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Navy 'energized' to hire more mental health providers following rash of sailor suicides

Chief of Naval Personnel says there should be no stigma associated with seeking help. Vice Admiral Rick Cheeseman also speaks about new policy on COVID vaccinations.

NORFOLK, Va. — A top admiral says the Navy is "energized" when it comes to getting sailors more mental health help.

Between last April and this January, eight sailors from two local commands are believed to have taken their own lives.

Deputy Chief of Naval Operations for Personnel, Manpower and Training Vice Admiral Rick Cheeseman said Thursday that the Navy is working hard to hire more mental health providers despite what he characterized as "a dearth" of such professionals nationwide.

"The Navy at-large is energized around this topic," he said.

Cheeseman said the Navy intends to get limited-duty sailors any help they need, to return them to full duty as soon as possible.

When asked about the stigma associated with seeking help and what the Navy can do to eliminate that, Cheeseman said it begins with leadership.

"From a stigma perspective, it is a sailor who needs a little help that we're trying to get healthy again. That's the job we need to do. There's shouldn't be any stigma associated with that," he said.

Cheeseman said it will involve changing the culture within the chain of command.

He said the Navy is "creating frameworks and policies...that enable leaders at all levels not to inadvertently say no to any of their given shipmates for any potential problems."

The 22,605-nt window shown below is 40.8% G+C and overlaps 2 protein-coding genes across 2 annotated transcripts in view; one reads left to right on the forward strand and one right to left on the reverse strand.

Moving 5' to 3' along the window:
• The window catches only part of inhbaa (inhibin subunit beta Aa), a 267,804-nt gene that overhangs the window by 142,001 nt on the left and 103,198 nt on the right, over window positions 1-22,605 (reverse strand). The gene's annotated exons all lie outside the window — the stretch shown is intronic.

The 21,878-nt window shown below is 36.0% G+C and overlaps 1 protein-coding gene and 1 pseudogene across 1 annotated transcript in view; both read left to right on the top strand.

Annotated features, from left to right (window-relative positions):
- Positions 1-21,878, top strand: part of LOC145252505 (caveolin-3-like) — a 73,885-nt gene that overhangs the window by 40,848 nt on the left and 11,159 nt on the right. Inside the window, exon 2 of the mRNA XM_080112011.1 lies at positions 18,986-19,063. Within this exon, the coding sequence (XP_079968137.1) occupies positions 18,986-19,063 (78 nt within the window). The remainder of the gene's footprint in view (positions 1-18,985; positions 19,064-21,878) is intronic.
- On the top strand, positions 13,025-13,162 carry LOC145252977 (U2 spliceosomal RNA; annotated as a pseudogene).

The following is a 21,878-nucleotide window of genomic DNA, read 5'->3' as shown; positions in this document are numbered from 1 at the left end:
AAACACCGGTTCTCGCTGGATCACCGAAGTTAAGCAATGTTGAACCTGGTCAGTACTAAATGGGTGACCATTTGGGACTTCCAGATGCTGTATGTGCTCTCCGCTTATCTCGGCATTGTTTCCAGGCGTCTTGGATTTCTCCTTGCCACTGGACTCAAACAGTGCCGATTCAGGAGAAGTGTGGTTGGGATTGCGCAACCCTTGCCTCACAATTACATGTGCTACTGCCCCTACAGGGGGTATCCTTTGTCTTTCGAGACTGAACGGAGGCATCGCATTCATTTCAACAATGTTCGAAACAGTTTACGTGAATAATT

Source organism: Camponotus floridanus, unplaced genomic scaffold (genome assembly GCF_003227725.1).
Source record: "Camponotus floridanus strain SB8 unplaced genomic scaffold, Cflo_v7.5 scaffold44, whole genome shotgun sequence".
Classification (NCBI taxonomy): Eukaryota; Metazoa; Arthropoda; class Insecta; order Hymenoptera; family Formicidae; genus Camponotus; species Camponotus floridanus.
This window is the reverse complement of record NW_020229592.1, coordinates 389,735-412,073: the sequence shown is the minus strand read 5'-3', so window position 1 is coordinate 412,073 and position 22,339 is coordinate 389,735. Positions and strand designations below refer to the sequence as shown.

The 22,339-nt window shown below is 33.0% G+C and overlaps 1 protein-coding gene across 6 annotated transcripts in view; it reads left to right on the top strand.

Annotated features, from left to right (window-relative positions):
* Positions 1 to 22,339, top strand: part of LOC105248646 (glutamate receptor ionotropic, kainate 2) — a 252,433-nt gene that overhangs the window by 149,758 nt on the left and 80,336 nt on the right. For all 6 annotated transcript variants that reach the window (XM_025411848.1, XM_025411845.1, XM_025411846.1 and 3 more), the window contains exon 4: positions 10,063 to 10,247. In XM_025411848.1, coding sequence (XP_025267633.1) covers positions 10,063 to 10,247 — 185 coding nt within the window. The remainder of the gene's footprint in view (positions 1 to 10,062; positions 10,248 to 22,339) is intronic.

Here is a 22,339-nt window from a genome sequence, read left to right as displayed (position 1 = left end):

Another major personnel issue facing the Navy was resolved this week when new administrative guidance was published stating that COVID-19 vaccination status can no longer be considered when determining which personnel can deploy.

"Those sailors who are unvaccinated have no deployment limitations at all. So, they're back on the train as far as their career path goes," said Cheeseman. "They're not limited in any type of duty they can go to. SEC NAV, CNO, certainly SEC DEF, pretty clear about, 'hey, everybody has the same opportunity, off we go.' That's where we are with the law. "

Cheeseman was at Naval Station Norfolk, holding an "all-hands call."

At Vista Point Conference Center, he met with around 350 sailors, who mostly had questions about pay, career advancement, and challenges they've encountered trying to navigate the Navy's computer systems.

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